Participant retention in follow-up studies of intensive care unit survivors – A scoping review

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Abstract

Objective: To synthesize participant retention data and related reporting in studies evaluating post-hospital outcomes of survivors of critical illness after an intensive care unit (ICU) stay. Review method used: A synthesis of literature following the Preferred Reporting Items for Systematic Reviews and Meta-Analyses Extension for Scoping Reviews checklist. Data sources: PubMed, EMBASE, PsycINFO, Cumulative Index of Nursing and Allied Health Literature, and the Cochrane Controlled Trials Registry. Hand searched reference lists and personal files of relevant narrative and systematic review articles. Review methods: Articles were screened by pairs of independent reviewers. Similarly, data were abstracted by pairs of data collectors, with conflicts resolved by consensus or by a third reviewer. Results: We included 243 publications, from 225 unique studies of 87,602 participants. Participant retention could not be calculated for any time-points in 13% of studies nor in 22% of all follow-up time-points. Retention ranged from 18–100%. When compared to follow-up before 1-month, retention at each later timepoint was not significantly different. Age and sex were not associated with retention and more recent studies had decreased retention (odds ratio: 0.94 [95% confidence interval: 0.92–0.96; p < 0.001]). Reporting of retention-related study methodology was inconsistent. Conclusion: Retention rate could not be calculated for 22% of study follow-up time-points, with retention at the remaining time-points generally being high (≥85%), but with high variability (18% – 100%). ICU survivorship research could be improved via: (i) more detailed guidance on reporting participant retention, and (ii) use of existing resources and best practices to facilitate better study design and to improve participant retention to preserve statistical power and reduce selection bias.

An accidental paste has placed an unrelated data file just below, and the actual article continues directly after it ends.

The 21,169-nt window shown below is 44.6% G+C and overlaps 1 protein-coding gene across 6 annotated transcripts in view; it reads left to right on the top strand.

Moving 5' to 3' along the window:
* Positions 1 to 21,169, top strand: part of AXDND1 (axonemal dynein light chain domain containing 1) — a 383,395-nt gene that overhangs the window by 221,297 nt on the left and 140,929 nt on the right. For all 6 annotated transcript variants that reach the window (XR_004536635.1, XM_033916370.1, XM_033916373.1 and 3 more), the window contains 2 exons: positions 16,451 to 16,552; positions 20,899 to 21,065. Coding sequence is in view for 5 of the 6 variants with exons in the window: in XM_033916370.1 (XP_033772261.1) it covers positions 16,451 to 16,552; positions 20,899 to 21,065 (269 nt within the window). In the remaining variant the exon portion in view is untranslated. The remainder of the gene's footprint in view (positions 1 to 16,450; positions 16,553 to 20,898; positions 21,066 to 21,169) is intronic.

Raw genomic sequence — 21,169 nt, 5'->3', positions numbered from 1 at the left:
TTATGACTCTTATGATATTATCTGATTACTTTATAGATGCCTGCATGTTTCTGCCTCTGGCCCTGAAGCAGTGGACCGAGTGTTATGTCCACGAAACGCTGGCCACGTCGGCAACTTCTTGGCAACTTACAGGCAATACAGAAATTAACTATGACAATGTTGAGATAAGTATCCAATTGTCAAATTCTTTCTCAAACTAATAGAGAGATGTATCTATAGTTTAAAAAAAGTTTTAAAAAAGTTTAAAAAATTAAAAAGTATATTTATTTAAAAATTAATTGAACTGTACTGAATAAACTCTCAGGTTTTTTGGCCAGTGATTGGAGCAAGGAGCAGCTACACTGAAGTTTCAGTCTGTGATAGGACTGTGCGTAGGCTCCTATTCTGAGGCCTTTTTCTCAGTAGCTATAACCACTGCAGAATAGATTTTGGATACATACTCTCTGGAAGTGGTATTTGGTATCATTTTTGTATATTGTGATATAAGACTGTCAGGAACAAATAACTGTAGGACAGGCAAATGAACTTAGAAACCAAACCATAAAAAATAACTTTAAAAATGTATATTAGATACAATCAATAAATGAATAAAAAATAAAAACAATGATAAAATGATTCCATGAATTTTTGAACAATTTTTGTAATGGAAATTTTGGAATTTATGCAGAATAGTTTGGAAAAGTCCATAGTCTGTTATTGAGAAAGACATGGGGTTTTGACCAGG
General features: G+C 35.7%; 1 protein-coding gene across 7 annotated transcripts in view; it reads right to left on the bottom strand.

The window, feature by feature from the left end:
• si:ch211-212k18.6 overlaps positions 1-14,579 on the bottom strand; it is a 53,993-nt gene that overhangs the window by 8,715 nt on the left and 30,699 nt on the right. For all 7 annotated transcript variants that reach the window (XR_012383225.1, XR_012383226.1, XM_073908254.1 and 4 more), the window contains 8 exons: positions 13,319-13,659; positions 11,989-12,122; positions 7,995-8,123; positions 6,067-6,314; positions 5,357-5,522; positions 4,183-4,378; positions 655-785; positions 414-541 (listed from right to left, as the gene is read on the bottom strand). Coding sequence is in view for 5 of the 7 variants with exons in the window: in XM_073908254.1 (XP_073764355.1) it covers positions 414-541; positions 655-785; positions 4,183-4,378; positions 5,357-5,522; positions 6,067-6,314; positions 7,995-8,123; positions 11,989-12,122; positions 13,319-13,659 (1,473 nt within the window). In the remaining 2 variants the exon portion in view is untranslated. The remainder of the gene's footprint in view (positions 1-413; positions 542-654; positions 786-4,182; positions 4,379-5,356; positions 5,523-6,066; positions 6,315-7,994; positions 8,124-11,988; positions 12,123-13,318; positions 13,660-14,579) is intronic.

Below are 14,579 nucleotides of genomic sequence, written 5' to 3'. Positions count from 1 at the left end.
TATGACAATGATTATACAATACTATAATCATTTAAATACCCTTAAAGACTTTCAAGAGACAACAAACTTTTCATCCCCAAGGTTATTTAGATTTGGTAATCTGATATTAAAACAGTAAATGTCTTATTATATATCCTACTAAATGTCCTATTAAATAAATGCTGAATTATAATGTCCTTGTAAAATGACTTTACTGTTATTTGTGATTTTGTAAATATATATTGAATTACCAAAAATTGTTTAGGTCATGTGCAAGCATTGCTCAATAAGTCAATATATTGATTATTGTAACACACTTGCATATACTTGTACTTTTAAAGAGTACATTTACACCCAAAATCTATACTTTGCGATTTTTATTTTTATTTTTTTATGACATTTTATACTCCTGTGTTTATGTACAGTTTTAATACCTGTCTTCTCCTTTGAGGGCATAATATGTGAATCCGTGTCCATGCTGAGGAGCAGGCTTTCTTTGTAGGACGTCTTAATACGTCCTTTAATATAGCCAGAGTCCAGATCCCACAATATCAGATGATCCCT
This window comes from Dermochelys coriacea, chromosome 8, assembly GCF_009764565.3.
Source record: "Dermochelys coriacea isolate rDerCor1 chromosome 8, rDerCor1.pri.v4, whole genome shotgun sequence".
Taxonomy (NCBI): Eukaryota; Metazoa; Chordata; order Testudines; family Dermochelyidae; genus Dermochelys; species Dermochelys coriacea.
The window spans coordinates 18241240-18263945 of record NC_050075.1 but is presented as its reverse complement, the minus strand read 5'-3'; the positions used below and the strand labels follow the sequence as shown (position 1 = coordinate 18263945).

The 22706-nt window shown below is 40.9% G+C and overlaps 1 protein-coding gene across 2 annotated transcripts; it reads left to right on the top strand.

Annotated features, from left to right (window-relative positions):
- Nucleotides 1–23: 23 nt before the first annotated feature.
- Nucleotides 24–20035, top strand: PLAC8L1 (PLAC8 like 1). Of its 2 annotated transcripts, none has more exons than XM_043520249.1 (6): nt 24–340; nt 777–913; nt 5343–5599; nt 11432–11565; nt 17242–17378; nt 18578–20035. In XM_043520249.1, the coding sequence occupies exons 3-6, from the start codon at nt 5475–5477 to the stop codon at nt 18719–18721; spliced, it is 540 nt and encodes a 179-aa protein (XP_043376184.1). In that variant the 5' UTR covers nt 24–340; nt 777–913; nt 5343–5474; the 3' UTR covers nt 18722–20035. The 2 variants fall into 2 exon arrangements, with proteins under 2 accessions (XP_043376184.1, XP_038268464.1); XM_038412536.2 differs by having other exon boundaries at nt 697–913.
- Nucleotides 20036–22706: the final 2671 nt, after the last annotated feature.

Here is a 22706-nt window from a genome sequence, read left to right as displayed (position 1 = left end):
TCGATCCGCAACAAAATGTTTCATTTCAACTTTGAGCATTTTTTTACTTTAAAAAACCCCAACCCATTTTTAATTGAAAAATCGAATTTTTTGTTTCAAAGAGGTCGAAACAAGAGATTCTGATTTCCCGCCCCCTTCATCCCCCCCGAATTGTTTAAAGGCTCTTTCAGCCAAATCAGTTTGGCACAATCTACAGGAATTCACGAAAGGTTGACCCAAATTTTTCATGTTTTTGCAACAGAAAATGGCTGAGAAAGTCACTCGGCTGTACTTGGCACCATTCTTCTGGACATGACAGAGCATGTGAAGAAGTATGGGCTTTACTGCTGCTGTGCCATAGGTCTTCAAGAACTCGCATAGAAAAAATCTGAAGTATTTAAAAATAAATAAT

Original languageEnglish (US)
JournalAustralian Critical Care
DOIs
StateAccepted/In press - 2024

Keywords

  • Acute respiratory failure
  • Cohort
  • Follow-up studies
  • Meta-analysis
  • Participant retention
  • Systematic review

ASJC Scopus subject areas

  • Emergency
  • Critical Care

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